Featured Poet David W. Janzen
When Martin read this poem at London Open Mic (June 7th, 2017), it was intended as a tribute to me for founding the open mic and keeping it going these five seasons. But during that time Martin has come to know me so well--and is such a good poet--that listening to him read it was an astonishing experience for me, a bit like looking in a mirror, but much deeper, because what was being reflected wasn't the superficial me (which we introverts hardly notice anyway) but the inner me that I actually think of as myself. And it was so accurate! Here it is. --- Stan
Dreaming in science, he watches the brainwaves of REM sleep lining
the royal road to the subconscious, brighter with the logic filters off,
but from the eleventh floor balcony, he farms the nature of existence
in gardens of language, plowing through pages, his eyes lifting from
there to the sky, to gauge the rainfall, hoping for a harvest of poetry.
He shuffles through leaves, among the five pillars of wisdom reading
the trees, when his eyes stray to the discovery channel, where human
settlements line the tunnels of Mars, in computer-generated imagery.
Since his solitary pilgrimmages across Canada, exploring the foreign
parts of himself, since camping out rough in closed parks, wintering
in his own worst fear, and waiting for that wilderness inside to thaw,
still finding himself just shy of man, the dreaming scientist had found
instead the perrenial seeds of poetry, fielding memories into a prairie
with radiant horizons rushing out, taking him far from the farmhouse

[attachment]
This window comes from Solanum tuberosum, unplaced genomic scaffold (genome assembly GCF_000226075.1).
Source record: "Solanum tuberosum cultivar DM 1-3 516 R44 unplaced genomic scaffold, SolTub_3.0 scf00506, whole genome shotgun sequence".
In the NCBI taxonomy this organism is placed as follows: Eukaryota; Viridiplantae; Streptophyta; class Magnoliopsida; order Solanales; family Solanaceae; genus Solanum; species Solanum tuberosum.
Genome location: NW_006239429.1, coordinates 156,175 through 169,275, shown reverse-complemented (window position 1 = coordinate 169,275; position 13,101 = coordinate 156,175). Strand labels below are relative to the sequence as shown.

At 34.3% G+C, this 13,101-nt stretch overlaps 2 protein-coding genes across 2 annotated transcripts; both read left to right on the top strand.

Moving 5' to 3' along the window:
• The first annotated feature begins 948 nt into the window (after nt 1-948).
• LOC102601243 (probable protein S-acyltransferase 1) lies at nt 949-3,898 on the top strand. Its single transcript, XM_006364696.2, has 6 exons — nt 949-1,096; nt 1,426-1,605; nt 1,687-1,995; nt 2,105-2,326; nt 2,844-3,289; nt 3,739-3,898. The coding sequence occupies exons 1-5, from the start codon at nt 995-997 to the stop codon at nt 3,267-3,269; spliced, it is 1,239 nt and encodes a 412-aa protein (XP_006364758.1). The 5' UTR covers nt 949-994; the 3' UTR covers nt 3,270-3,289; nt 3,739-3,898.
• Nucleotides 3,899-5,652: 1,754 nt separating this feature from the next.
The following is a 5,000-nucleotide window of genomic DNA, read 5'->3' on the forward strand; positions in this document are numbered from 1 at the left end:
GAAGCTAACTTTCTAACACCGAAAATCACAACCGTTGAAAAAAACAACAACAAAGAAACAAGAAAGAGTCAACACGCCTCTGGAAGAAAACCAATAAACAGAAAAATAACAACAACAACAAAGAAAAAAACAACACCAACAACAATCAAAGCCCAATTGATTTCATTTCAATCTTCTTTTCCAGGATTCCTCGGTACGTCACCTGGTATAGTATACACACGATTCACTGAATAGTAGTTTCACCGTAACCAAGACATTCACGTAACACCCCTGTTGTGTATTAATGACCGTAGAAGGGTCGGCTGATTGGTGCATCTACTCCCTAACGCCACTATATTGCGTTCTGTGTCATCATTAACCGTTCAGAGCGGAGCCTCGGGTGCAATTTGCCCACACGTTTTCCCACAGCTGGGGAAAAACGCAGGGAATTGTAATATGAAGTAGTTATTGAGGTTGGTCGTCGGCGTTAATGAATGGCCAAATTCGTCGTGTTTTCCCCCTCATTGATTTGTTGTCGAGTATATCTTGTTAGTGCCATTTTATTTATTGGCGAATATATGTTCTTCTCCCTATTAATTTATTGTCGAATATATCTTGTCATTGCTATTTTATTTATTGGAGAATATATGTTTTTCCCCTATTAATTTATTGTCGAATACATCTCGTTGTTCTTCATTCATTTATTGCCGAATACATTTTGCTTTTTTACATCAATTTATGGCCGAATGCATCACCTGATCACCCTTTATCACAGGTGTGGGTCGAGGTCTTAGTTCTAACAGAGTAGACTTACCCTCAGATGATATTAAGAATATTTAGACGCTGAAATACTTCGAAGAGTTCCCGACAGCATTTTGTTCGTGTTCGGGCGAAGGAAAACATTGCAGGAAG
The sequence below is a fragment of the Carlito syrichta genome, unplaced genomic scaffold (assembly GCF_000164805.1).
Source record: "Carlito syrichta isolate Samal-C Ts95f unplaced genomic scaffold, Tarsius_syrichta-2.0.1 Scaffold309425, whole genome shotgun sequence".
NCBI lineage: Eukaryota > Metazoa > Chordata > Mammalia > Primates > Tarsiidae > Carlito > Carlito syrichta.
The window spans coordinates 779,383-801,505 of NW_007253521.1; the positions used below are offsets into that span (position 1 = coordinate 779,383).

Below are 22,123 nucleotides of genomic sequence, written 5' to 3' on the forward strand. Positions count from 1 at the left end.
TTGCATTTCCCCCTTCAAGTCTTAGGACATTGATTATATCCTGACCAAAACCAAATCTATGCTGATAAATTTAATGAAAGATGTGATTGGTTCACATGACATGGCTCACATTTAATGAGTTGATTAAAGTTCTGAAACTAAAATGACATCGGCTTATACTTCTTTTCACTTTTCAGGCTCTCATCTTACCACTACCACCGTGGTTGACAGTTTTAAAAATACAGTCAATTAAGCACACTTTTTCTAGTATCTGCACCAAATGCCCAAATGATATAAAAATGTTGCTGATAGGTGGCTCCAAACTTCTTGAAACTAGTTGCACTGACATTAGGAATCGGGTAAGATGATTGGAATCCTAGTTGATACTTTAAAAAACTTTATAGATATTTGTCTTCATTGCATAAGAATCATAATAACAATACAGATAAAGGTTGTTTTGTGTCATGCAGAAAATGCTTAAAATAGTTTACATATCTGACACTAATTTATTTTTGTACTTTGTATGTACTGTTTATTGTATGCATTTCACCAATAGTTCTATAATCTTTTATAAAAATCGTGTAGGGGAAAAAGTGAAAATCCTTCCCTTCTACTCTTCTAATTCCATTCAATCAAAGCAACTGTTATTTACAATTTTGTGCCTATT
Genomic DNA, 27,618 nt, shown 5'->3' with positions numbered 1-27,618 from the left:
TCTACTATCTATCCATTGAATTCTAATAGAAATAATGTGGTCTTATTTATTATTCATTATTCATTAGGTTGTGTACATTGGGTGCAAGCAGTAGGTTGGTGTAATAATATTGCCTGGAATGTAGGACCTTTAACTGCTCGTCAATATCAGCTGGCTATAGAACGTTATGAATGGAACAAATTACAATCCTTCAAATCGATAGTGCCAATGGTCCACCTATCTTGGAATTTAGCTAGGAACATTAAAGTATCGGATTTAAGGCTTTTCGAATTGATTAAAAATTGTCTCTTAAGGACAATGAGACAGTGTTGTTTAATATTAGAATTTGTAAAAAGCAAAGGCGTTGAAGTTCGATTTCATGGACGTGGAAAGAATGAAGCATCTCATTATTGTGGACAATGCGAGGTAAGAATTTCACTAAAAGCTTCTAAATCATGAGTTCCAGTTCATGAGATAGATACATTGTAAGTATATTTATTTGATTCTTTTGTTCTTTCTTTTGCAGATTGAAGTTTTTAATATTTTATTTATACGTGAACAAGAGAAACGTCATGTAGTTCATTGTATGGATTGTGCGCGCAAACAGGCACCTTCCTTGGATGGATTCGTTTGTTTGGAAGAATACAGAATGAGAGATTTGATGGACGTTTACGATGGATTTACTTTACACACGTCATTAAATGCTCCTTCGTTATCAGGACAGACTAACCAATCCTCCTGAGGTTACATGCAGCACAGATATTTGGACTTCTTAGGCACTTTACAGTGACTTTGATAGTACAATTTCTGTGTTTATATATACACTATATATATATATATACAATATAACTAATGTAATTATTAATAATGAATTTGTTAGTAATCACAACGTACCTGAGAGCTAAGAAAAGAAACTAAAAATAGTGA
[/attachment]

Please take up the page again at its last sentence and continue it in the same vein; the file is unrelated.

his father built blind, to a tent and a book of poems read by flashlight.
And poetry became a kind of crop circle: he gathers people inside
the mystery of its existence, spiralling in its language, translating
the alien brought to earth, through poems tunneling, like black holes
filling with light: reasons here, for the readings on the event horizon,
and gradually shedding the husk of fear, he climbs storeys of stairs
to wonder again at the night sky, touching down in the dream state,
more accepting now of being, his apparent solidity, despite knowing
we're all just centres of gravity, where atoms constellate, with so much
space between, we could think ourselves alien, even unto ourselves
if we thought too obviously. Despite this, he hears what he listens to,
sees what he looks at, absorbs more of life now, keeping the ink wet
he once left drying in the distance, out of hearing of others who called
from so far away, he didn’t believe, and feared to believe, that they
were calling to him, until he circled back to claim his calling among us,
standing at the microphone, on the patio behind Mikonos, right here
the first Wednesday each month, for London Open Mic Poetry night:
his brainchild spoken for here. The farmer calls on the seasons of life
in generations of voices he announces by name, to a room in the world
his heart's made room for, marking his place in the leaves of grass.
No longer foreign on this mutual pilgrimmage to the podium, he reads
with humans he now stands among, paging the unknown, and moving
inward through prairies of poetry. Where we plant our feet can seem
a barren and solitary place of silence, but entering together, we bloom.
This is a photo of courage.
Linda didn’t have to introduce me at my featured reading at London Open Mic on June 7th, 2017. I didn’t ask her to. It wouldn’t even have occurred to me to ask her, as she’s very shy, and I knew how much stress it would have caused her. I tortured myself that way when I hosted the open mic in its first year, and it nearly killed me. And Linda is even shyer than I was then.
No, I was only thinking aloud one day about who I should ask and she suddenly stood in front of me, looked me in the eyes, and said, “I want to introduce you.” I was shocked. It had caused her enough stress these five seasons to man the book table at the back, something she didn’t have to do either. But she wanted to support me, and that was her way. She did get something out of it for herself, however: she got to know the regular open mic readers to some degree, and began to look forward to each event as if it were a big family she was part of. But standing up on a stage in front of a crowd of nearly fifty, reading five minutes of introduction! That was extremely stressful. She got through it though! I was very proud of her.